Instead, the first word is forgiveness.

If you have ever been forgiven by someone you know how it feels like an indescribable freedom, a gift you don’t deserve. Similarly, if you have ever forgiven someone who wronged you greatly, you know the steep cost but also how it breaks a chain that is wrapped around your life.

But forgiveness isn’t natural. We have to be taught to forgive. We share stories of forgiveness such that others might know it is actually possible. A life of discipleship requires training and a community to support us in our willingness to forgive and receive forgiveness. That, after all, is why we pray for it. We need God’s help in this forgiveness business. We can’t do it on our own.

So hear the Good News: Christ died for us while we were yet sinners, and that proves God’s love toward us. In the name of Jesus Christ, you are forgiven.

And because you are forgiven, you can forgive others.

It won’t be easy, but nothing important ever is. Amen. 

We Are What We Eat

Matthew 6.11

Give us this day our daily bread.

Mark 6.34-42

As he went ashore, he saw a great crowd; and he had compassion for them, because they were like sheep without a shepherd; and he began to teach them many things. When it grew late, his disciples came to him and said, “This is a deserted place, and the hour is now very late; send them away so that they may go into the surrounding country and villages and buy something for themselves to eat.” But he answered them, “You give them something to eat.” They said to him, “Are we to go and buy two hundred denarii worth of bread, and give it to them to eat?” And he said to them, “How many loaves have you? Go and see.” When they had found out, they said, “Five, and two fish.” Then he ordered them to get all the people to sit down in groups on the green grass. So they sat down in groups of hundreds and fifties. Taking the five loaves and the two fish, he looked up to heaven, and blessed and broke the loaves, and gave them to his disciples to set before the people; and he divided the two fish among them all. And all ate and were filled.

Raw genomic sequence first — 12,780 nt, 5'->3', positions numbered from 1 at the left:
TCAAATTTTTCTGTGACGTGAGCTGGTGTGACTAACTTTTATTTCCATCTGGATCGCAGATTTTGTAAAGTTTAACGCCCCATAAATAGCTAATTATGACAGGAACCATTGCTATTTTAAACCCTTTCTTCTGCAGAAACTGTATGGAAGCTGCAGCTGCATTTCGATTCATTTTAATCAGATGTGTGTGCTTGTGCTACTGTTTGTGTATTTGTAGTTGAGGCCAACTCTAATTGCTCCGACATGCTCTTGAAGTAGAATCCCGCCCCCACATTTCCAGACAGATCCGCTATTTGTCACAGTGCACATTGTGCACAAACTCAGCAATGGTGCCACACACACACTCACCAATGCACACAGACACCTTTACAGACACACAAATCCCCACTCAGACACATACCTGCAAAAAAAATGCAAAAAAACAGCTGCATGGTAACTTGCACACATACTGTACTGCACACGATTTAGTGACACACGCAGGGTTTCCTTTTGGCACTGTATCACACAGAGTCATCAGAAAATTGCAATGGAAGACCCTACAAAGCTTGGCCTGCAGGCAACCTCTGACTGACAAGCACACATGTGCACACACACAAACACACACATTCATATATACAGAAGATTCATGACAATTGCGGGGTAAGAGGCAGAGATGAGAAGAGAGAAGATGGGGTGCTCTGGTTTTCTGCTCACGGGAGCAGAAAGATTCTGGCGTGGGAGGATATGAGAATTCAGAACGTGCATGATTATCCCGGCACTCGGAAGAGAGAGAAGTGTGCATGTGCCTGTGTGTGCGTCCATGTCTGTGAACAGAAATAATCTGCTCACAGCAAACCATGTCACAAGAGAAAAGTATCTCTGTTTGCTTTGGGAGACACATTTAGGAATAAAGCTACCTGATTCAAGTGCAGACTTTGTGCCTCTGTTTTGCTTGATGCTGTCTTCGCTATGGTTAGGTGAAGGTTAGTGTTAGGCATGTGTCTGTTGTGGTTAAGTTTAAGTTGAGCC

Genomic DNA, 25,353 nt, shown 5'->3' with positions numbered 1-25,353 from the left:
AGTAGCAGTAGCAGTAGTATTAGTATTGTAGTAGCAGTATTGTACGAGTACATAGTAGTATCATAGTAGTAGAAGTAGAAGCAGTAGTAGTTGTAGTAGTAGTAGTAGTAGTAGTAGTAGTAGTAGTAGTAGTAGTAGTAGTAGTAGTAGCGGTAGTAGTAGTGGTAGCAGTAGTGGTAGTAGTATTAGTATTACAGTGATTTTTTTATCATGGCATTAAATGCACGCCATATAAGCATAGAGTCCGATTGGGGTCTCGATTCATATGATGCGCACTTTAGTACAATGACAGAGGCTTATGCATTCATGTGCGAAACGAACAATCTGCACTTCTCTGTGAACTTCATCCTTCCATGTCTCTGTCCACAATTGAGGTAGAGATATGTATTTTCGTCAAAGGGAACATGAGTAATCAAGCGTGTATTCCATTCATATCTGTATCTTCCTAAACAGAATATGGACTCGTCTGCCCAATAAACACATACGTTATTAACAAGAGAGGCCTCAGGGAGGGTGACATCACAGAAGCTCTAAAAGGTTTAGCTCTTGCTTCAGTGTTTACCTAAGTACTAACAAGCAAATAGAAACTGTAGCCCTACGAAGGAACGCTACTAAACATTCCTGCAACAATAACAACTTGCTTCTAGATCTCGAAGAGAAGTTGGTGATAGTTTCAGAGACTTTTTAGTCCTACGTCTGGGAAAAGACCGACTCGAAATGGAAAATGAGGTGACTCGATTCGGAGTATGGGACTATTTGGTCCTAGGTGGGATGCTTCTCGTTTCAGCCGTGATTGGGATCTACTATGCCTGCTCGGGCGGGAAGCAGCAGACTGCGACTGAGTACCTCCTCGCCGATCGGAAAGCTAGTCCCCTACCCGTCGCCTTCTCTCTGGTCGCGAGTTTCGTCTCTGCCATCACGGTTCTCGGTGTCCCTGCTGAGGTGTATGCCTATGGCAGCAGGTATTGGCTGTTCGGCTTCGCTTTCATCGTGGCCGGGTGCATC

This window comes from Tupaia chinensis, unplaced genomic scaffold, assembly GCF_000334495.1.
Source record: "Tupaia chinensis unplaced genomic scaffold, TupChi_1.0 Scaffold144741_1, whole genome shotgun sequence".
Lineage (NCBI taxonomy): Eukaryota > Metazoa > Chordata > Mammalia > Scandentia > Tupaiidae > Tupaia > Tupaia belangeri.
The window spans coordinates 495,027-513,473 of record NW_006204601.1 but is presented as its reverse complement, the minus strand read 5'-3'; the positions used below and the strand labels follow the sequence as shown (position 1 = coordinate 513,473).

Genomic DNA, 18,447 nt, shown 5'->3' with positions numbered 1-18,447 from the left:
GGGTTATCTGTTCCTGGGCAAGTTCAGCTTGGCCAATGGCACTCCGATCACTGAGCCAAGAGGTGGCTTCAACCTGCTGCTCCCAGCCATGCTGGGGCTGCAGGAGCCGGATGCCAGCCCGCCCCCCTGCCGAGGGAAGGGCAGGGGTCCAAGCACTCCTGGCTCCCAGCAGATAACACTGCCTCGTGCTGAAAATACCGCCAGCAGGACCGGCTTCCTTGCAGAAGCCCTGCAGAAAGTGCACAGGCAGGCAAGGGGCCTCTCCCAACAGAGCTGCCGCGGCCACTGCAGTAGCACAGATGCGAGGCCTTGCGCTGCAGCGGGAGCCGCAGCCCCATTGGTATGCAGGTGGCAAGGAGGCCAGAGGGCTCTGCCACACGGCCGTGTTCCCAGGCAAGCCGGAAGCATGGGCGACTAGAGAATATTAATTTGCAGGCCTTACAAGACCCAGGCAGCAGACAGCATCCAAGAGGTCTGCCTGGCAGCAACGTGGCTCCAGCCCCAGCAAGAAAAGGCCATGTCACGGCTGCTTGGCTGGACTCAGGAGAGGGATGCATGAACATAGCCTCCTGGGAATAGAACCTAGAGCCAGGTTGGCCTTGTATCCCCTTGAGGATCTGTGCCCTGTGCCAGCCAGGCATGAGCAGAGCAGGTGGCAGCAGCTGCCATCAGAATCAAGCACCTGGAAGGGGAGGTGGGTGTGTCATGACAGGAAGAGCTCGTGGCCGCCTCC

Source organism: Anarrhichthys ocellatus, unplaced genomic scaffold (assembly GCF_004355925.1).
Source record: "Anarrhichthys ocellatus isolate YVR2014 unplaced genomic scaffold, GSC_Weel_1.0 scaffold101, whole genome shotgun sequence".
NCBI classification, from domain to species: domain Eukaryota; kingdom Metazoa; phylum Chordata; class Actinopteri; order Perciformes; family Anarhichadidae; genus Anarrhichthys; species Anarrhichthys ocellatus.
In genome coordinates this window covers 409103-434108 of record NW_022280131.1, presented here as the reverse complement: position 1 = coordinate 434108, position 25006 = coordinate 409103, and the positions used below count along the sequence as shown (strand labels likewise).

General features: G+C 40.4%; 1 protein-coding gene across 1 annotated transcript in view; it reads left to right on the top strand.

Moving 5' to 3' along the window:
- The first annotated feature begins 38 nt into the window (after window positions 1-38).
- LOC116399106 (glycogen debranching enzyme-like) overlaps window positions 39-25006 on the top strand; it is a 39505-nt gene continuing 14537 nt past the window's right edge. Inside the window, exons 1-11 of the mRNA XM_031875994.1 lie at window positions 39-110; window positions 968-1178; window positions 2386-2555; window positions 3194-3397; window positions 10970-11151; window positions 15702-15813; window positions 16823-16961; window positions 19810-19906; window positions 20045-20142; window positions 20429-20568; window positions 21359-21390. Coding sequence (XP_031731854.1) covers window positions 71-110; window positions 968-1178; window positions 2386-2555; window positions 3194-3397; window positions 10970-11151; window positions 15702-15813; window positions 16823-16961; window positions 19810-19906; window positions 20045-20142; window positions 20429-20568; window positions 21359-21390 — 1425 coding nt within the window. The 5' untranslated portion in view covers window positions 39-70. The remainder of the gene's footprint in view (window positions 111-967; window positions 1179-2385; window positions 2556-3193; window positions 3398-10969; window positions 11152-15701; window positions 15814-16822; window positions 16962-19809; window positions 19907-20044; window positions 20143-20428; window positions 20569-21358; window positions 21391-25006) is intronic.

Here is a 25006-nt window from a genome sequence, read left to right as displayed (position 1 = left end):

Lord, teach us how to pray.

Okay, when you pray, pray like this:

Our Father in heaven, hallowed be thy name. Thy kingdom come, thy will be done, on earth as it is in heaven. Give us this day our daily bread.

It’s such a peculiar prayer – The Lord’s Prayer. 

And, because we’ve prayed it so many times in so many places with so many people, we often no longer think about what we say when we pray.